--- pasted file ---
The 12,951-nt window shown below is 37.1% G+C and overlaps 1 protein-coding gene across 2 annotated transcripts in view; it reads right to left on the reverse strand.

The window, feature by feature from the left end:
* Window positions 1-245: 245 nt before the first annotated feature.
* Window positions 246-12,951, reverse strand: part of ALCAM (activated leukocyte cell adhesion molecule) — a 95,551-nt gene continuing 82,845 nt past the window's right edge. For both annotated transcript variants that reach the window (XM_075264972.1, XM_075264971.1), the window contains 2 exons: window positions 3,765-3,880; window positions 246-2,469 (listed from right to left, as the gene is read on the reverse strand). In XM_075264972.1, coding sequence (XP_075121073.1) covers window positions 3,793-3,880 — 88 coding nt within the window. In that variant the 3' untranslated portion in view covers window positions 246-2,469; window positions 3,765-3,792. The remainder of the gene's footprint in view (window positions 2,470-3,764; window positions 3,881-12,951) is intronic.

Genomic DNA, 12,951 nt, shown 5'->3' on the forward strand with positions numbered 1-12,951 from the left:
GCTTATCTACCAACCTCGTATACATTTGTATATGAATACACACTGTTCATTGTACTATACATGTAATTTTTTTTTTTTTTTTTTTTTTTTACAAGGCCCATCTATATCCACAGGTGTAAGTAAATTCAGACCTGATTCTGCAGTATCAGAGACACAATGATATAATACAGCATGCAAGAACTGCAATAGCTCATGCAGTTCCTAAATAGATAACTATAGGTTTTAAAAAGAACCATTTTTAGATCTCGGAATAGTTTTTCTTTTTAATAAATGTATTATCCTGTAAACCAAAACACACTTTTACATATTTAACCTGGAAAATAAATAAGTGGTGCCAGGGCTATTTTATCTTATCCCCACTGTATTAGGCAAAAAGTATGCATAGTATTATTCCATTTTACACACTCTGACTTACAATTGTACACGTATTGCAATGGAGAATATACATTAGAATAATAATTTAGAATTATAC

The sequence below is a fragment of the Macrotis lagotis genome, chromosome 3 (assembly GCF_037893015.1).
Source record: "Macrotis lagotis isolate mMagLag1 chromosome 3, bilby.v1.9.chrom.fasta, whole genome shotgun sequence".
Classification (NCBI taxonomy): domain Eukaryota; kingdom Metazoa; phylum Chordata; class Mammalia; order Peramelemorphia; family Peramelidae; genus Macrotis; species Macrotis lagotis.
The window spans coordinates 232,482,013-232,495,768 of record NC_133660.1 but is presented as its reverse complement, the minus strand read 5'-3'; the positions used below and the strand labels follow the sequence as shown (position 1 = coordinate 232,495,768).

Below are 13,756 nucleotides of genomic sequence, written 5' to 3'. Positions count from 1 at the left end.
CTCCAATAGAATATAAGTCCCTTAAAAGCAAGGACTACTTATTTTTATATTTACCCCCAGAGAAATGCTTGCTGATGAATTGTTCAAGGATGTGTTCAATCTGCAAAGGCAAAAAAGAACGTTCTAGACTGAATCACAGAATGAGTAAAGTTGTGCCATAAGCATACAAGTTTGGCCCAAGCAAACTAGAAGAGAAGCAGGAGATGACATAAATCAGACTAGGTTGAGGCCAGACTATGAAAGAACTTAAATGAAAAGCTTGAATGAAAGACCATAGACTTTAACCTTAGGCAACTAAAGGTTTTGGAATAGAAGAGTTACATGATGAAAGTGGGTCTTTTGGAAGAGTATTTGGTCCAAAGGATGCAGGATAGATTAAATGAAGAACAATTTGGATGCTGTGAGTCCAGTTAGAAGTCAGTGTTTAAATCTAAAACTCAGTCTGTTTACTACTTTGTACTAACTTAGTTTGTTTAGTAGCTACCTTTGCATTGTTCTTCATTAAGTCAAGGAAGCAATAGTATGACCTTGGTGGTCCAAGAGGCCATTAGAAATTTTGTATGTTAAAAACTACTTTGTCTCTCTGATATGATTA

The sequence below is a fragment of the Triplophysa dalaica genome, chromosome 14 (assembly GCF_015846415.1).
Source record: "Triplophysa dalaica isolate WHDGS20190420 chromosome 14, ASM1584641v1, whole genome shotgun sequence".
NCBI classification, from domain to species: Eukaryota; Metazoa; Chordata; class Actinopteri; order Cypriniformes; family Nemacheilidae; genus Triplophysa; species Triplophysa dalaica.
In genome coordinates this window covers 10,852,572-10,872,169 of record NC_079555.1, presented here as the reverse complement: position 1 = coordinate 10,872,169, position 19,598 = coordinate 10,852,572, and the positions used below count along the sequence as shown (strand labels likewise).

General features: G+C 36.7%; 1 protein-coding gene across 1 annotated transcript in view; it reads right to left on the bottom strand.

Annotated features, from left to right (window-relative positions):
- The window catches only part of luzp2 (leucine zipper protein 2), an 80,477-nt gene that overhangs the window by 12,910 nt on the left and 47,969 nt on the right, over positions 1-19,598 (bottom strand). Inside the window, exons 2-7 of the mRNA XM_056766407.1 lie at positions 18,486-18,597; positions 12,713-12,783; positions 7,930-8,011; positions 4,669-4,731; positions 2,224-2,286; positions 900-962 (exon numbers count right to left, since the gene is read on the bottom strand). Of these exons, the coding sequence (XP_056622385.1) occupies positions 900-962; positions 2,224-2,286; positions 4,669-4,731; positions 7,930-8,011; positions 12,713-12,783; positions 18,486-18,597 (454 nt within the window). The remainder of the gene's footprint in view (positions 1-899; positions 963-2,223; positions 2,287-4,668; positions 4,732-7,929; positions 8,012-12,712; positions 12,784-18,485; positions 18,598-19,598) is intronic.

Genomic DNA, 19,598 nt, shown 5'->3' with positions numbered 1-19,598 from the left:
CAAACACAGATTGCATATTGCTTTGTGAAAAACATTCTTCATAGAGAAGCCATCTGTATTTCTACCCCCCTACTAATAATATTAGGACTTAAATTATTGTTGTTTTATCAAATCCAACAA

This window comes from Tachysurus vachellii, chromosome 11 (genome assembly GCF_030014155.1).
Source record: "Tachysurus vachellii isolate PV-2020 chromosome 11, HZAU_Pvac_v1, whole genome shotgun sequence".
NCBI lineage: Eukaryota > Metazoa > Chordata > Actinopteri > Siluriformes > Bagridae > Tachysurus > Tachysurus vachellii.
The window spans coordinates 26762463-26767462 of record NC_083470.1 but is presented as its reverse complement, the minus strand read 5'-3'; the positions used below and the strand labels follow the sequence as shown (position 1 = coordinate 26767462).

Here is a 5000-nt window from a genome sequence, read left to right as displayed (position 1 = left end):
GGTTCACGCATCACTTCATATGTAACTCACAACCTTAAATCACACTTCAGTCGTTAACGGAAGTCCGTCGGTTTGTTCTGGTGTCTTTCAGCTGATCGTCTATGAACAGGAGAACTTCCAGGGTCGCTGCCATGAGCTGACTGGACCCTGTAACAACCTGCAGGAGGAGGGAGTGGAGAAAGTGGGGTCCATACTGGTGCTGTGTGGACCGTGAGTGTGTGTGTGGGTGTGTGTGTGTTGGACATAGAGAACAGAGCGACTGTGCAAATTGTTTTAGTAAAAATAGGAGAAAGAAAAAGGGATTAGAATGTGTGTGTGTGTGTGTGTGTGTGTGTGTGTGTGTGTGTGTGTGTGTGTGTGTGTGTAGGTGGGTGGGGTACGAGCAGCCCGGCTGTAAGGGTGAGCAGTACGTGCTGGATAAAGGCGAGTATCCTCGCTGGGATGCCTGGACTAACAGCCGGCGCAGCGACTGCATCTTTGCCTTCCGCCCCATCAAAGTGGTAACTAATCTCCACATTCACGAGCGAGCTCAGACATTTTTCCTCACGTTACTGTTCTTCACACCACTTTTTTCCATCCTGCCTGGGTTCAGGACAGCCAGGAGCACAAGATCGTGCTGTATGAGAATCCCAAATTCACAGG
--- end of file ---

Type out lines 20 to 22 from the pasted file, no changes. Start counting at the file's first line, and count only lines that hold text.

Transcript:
Genomic DNA, 19,598 nt, shown 5'->3' with positions numbered 1-19,598 from the left:
CAAACACAGATTGCATATTGCTTTGTGAAAAACATTCTTCATAGAGAAGCCATCTGTATTTCTACCCCCCTACTAATAATATTAGGACTTAAATTATTGTTGTTTTATCAAATCCAACAA

This window comes from Tachysurus vachellii, chromosome 11 (genome assembly GCF_030014155.1).